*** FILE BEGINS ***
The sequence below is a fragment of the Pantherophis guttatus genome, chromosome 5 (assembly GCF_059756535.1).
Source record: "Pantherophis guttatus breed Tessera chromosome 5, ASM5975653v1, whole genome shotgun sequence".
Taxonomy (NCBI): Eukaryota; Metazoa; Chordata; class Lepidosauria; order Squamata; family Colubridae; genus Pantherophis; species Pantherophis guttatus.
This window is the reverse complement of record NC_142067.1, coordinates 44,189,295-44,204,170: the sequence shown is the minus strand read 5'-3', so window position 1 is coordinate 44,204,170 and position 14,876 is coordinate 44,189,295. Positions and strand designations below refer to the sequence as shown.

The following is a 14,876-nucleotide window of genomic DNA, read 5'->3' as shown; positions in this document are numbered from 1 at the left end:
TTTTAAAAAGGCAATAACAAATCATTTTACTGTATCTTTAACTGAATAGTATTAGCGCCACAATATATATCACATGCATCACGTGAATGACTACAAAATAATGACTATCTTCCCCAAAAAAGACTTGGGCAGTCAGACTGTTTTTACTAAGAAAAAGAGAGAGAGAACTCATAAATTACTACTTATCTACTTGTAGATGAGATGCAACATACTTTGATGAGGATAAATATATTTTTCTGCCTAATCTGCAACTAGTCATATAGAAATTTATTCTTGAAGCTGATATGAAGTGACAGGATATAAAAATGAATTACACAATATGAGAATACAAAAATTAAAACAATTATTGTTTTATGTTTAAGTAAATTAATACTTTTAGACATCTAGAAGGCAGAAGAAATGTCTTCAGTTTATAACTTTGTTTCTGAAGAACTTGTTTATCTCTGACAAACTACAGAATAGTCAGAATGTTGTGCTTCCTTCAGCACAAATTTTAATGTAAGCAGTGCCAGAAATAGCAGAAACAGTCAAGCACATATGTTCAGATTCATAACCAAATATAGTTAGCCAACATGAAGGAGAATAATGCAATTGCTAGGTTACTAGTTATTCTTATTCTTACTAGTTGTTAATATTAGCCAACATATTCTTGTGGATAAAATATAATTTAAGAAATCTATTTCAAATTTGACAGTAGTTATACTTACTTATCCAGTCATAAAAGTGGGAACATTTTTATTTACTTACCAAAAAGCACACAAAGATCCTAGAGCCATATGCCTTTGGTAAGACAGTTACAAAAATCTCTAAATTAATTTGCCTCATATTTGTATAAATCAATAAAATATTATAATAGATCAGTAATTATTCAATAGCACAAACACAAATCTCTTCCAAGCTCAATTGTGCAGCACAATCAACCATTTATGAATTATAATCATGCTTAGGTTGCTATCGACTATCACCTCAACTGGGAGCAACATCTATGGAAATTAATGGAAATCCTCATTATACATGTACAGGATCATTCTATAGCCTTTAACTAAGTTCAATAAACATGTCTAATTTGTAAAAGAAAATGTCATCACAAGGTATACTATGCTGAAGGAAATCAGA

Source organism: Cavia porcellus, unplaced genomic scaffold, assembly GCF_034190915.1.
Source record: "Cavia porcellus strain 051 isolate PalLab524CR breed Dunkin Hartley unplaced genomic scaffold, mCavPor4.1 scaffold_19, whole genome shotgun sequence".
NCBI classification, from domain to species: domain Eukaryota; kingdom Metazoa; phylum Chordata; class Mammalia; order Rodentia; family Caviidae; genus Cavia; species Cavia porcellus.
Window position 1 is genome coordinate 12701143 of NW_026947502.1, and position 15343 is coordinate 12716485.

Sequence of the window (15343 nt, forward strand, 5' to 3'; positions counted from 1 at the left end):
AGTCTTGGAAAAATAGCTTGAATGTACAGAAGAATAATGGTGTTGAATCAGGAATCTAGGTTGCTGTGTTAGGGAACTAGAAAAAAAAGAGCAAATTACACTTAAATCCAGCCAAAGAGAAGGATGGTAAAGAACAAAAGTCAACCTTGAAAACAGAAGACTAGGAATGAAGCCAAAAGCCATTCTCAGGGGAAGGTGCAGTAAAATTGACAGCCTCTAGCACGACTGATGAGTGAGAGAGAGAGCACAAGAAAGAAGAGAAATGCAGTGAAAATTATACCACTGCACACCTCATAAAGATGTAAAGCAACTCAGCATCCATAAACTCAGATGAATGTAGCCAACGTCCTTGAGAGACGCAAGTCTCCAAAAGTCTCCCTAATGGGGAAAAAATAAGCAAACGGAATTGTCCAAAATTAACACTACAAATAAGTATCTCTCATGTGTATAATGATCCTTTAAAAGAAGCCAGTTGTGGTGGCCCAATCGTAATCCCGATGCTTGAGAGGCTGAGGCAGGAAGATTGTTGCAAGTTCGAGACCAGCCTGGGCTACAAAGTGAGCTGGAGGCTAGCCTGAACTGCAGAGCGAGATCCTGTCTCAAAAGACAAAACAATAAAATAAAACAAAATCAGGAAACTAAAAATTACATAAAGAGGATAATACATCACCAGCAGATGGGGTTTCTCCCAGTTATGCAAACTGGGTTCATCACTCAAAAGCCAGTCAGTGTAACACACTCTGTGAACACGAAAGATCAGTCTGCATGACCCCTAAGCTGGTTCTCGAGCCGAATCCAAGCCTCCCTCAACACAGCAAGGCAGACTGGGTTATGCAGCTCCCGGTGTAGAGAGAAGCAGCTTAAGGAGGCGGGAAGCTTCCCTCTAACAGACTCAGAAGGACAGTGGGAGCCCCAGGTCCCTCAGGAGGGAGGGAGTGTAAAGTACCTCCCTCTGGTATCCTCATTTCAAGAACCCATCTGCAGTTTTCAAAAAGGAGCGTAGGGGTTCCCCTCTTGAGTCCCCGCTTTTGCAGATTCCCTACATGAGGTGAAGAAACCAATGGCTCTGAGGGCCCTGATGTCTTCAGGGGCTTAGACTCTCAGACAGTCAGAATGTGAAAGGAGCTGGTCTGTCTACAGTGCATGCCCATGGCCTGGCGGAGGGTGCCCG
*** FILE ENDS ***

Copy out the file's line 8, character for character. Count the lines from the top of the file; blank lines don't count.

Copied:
Source record: "Cavia porcellus strain 051 isolate PalLab524CR breed Dunkin Hartley unplaced genomic scaffold, mCavPor4.1 scaffold_19, whole genome shotgun sequence".